What are the criteria set by PHIUS to be considered a Passive House?


As an individual with no architectural or engineering background, I had a hard time fully understanding what was exactly required for Passive House (PHIUS) certification. Wanting to help my husband (the architect in this relationship) design and build our home to meet Passive House (PHIUS) standards, I was not ready to totally give up and leave all of the understanding for the professionals. I wanted to know what was going to be done to our home, and why. After much research, and consultation with a few PHIUS certifying professionals, I managed to break down the criteria in a way that I could understand. For fellow amature Passive House enthusiasts, welcome to my findings!

Breaking PHIUS standards down to its three main pillars was the best way for me to personally understand what needed to be done to our home.

Pillar One: Space conditioning criteria

Space conditioning is the heating or cooling of the interior of your home. According to your home’s size, its occupant density, and the climate of its specific location, PHIUS sets a limit on two specific areas:

  • Annual heating and cooling demands
    • How much energy your system must exert to heat and cool your home per year.
    • The output of heating and cooling is measured in kBtu/sf-iCFA.yr — or, for those of us who don’t speak architecture: ‘kilo (thousand) British thermal units per square foot of interior conditioned floor area per year.’
  • Peak heating and cooling loads
    • Peak heating load can be defined as how much heat needs to be put out by your system on the coldest day.
    • Peak cooling load can be defined as how much cool air needs to be put out by your system on the warmest day.
    • The output of peak heating or cooling load is measured in Btu/sf-iCFA.h — ‘British thermal units per square foot of interior conditioned floor area per hour.’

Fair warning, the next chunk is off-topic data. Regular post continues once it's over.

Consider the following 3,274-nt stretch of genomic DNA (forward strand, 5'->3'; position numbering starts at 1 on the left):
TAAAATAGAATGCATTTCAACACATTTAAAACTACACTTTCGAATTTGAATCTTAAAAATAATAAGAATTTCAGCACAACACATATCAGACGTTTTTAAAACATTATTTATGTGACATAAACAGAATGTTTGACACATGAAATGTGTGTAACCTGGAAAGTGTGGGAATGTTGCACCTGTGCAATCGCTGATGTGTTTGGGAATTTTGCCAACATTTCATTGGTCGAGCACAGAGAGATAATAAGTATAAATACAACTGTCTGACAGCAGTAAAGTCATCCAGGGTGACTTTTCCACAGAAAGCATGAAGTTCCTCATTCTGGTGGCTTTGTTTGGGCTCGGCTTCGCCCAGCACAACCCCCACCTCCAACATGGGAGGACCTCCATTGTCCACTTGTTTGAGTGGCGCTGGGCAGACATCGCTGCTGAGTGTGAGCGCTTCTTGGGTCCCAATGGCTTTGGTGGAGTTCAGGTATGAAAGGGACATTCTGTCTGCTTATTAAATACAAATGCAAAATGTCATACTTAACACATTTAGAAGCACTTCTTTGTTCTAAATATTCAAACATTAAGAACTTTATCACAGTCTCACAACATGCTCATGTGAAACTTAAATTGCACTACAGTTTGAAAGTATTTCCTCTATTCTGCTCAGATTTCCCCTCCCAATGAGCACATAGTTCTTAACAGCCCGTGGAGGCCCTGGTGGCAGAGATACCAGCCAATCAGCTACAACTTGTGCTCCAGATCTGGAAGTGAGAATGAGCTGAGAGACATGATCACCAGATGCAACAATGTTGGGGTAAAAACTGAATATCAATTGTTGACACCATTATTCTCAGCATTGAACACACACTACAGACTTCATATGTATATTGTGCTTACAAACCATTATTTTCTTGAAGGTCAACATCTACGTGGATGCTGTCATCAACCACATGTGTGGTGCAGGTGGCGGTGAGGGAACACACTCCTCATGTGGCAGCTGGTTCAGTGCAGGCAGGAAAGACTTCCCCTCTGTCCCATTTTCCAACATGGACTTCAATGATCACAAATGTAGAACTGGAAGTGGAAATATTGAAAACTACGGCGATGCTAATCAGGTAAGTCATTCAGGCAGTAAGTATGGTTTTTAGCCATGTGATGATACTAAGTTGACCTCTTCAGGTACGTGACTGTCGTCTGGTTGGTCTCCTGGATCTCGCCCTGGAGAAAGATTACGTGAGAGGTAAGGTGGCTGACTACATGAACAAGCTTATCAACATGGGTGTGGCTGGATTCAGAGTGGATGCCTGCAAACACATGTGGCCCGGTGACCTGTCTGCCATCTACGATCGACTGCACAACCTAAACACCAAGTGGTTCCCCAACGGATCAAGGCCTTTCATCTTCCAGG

PHIUS sets the criteria with encouragement towards taking passive and “low-grade-energy” measures first [1]. Which means, if you insulate your home with ‘Grandma’s knitted sweater-grade insulation,’ and make sure to keep it airtight with that ‘windbreaker,’ the warm or cool air your system is creating will stay in the house. By using passive design, your home will naturally have low annual heating and cooling demands, and low peak loads.

Of course, PHIUS’ specific criteria for your home will change according to your climate. PHIUS uses the North American climate zones set by ASHRAE (American Society of Heating, Refrigerating and Air-Conditioning Engineers) and the DOE (Department of Energy) as a basis to setting their space conditioning criteria. ASHRAE has essentially eight climate zones which can be additionally broken down into subtype zones A (Moist), B (Dry), and C (Marine) [2]. This causes a PHIUS Passive House in Florida to have much different standards than a PHIUS Passive House in Maine.

Image Source: “2012 IECC- International Energy Conservation Code- Climate Zone Map”, U.S. Department of Energy. https://basc.pnnl.gov/images/iecc-climate-zone-map. Accessed on 12 Jan. 2020.

Image Source: “2012 IECC- International Energy Conservation Code- Climate Zone Map”, U.S. Department of Energy. https://basc.pnnl.gov/images/iecc-climate-zone-map. Accessed on 12 Jan. 2020.